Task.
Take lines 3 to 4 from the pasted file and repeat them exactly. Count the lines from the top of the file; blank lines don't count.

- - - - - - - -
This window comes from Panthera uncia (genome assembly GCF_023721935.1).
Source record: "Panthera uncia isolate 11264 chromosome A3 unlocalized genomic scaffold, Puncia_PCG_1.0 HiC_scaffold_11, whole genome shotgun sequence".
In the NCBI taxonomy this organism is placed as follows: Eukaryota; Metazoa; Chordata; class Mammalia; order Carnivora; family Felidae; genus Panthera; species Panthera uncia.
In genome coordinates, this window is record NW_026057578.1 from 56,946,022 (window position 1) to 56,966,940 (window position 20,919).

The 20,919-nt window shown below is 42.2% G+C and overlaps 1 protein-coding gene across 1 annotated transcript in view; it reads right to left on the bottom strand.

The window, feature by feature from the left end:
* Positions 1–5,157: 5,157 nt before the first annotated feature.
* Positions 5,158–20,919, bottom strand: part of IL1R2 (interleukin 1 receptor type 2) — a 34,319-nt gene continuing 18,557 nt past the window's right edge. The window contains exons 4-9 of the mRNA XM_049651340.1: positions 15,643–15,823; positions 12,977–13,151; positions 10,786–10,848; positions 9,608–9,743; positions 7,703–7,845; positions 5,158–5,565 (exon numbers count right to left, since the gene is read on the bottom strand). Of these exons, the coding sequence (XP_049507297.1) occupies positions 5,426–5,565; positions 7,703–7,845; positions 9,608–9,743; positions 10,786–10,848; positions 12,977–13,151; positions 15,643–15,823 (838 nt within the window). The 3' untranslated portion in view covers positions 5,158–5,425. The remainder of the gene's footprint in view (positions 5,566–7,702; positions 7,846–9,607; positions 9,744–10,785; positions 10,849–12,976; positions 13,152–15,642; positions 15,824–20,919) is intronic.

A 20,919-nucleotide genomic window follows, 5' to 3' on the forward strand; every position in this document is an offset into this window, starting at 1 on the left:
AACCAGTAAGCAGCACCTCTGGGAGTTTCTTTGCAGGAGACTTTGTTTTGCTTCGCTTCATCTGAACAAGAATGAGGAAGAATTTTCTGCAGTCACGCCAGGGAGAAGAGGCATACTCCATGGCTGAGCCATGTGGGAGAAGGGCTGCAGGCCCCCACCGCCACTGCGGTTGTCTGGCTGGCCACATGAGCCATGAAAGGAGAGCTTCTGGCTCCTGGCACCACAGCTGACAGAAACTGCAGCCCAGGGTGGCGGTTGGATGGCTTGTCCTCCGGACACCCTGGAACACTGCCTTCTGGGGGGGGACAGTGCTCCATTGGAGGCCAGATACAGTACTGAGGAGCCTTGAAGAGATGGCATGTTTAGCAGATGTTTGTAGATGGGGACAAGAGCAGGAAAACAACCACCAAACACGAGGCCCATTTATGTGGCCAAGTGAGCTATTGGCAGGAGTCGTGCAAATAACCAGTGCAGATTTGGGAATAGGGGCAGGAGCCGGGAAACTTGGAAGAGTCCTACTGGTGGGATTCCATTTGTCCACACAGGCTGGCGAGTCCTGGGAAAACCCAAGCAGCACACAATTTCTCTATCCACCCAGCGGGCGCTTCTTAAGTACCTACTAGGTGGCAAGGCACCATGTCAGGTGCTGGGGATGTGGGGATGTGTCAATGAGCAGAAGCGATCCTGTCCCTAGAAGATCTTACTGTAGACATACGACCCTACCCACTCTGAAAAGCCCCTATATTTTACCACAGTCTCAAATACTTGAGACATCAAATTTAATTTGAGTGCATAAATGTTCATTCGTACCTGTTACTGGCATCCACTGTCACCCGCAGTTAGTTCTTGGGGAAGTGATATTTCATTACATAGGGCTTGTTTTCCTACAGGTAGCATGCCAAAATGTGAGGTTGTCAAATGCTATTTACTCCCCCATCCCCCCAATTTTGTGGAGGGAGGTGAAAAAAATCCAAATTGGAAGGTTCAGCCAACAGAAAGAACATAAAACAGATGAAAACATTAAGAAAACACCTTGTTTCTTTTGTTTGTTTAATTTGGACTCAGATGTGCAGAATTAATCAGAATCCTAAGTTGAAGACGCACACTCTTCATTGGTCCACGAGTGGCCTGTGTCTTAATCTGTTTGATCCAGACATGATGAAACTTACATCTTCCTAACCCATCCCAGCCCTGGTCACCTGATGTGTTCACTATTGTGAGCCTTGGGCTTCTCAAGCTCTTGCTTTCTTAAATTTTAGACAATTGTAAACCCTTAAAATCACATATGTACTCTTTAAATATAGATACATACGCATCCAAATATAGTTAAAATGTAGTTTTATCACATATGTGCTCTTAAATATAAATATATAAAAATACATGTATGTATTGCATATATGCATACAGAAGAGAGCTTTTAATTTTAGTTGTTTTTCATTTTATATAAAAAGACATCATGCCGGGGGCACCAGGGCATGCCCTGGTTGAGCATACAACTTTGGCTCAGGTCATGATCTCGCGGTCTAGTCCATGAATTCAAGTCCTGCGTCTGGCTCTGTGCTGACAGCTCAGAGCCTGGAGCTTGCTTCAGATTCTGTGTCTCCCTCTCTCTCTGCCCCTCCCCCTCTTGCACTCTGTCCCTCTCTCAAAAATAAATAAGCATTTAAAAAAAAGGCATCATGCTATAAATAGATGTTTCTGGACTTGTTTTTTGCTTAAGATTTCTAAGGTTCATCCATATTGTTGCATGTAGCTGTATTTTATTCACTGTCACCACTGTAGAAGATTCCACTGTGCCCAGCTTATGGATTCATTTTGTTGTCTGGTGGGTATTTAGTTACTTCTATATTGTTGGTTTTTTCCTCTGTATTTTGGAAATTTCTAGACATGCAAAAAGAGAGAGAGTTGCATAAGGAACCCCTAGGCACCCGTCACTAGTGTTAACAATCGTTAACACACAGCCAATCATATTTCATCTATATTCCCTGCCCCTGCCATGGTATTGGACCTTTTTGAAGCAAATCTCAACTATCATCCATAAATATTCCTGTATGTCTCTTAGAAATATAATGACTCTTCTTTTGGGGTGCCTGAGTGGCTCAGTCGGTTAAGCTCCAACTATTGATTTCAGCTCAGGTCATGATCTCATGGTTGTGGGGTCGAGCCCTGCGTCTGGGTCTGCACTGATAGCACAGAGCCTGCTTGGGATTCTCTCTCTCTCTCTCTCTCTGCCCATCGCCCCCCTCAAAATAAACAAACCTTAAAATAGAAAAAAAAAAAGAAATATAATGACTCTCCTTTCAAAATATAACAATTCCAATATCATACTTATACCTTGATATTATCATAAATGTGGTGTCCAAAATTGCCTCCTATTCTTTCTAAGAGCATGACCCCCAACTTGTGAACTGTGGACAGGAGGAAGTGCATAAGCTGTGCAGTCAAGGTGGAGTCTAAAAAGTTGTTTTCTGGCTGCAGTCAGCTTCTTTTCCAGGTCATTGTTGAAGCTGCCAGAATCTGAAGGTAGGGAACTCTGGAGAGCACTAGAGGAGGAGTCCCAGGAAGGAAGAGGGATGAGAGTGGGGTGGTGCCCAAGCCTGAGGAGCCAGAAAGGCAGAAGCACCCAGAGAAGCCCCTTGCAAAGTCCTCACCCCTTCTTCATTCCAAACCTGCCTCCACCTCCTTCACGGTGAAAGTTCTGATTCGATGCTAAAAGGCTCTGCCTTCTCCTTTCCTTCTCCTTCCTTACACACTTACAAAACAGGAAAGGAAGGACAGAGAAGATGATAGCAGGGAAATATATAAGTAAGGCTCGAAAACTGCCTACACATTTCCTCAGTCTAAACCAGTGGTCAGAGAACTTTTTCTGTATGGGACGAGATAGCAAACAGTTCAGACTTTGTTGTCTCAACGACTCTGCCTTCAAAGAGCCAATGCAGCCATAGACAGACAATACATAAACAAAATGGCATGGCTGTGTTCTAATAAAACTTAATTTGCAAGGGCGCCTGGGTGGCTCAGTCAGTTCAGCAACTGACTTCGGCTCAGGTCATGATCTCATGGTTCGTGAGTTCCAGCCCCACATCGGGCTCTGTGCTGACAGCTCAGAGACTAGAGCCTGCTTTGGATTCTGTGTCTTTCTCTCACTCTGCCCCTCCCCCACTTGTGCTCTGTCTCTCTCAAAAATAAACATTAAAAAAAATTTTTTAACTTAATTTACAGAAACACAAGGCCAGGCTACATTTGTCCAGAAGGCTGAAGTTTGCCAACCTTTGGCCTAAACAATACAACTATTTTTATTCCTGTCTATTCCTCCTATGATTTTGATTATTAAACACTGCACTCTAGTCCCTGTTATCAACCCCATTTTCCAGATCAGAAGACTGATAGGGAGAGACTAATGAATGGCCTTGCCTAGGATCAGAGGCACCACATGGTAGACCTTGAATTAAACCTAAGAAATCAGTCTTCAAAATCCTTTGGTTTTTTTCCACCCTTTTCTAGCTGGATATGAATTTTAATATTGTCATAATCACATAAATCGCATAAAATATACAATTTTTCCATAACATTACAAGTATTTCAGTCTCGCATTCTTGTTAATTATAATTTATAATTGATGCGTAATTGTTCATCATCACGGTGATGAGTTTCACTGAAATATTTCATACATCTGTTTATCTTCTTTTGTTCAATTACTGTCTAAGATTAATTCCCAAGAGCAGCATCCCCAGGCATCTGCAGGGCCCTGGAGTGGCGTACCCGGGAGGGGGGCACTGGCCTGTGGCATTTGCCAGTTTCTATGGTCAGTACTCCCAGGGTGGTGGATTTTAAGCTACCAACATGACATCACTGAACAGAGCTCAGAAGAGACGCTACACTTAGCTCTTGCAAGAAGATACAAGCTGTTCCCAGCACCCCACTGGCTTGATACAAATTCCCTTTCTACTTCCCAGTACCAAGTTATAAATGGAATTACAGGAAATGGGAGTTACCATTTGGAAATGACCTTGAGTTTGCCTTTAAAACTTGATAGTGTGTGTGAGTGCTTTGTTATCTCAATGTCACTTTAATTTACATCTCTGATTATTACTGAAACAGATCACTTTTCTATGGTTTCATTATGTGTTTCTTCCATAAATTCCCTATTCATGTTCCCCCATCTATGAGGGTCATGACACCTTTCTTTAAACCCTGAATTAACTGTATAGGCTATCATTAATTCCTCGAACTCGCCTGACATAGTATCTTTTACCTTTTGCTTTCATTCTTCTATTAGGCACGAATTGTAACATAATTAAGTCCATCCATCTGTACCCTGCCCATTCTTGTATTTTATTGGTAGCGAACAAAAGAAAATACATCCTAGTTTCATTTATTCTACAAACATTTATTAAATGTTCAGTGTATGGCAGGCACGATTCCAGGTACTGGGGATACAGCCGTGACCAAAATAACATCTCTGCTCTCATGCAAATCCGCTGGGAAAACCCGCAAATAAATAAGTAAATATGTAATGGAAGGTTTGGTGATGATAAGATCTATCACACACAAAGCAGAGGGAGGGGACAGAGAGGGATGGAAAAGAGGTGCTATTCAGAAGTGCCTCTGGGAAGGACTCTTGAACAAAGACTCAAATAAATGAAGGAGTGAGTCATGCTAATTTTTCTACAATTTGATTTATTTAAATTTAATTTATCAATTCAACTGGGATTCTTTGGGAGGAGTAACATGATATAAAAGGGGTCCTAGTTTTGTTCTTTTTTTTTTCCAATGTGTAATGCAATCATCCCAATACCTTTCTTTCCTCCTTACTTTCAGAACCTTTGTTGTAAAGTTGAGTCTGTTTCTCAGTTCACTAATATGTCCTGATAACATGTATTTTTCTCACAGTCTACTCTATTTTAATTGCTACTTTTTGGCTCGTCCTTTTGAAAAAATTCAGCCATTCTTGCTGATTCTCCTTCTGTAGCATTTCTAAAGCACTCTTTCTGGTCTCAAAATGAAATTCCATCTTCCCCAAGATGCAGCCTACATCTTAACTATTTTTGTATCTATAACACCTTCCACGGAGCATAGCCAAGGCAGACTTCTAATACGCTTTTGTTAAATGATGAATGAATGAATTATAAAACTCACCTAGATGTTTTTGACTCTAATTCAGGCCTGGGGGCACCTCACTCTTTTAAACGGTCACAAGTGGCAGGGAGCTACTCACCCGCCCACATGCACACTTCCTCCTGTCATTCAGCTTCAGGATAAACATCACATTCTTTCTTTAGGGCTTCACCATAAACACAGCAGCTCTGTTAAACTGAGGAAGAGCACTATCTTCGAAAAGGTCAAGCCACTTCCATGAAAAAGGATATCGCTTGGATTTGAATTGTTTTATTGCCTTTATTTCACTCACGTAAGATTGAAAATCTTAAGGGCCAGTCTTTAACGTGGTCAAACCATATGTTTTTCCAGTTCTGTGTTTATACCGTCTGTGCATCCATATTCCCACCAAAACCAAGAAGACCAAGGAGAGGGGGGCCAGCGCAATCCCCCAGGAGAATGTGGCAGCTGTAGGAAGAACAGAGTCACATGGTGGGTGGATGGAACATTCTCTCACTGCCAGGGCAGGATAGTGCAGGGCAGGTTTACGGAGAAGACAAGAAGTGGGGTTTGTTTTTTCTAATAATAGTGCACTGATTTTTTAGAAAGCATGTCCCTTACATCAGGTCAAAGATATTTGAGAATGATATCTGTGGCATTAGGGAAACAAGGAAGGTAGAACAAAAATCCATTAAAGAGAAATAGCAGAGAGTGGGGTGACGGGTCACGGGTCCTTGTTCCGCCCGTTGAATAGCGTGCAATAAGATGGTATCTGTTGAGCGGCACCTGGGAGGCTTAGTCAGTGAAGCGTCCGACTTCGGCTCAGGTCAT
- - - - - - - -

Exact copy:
In the NCBI taxonomy this organism is placed as follows: Eukaryota; Metazoa; Chordata; class Mammalia; order Carnivora; family Felidae; genus Panthera; species Panthera uncia.
In genome coordinates, this window is record NW_026057578.1 from 56,946,022 (window position 1) to 56,966,940 (window position 20,919).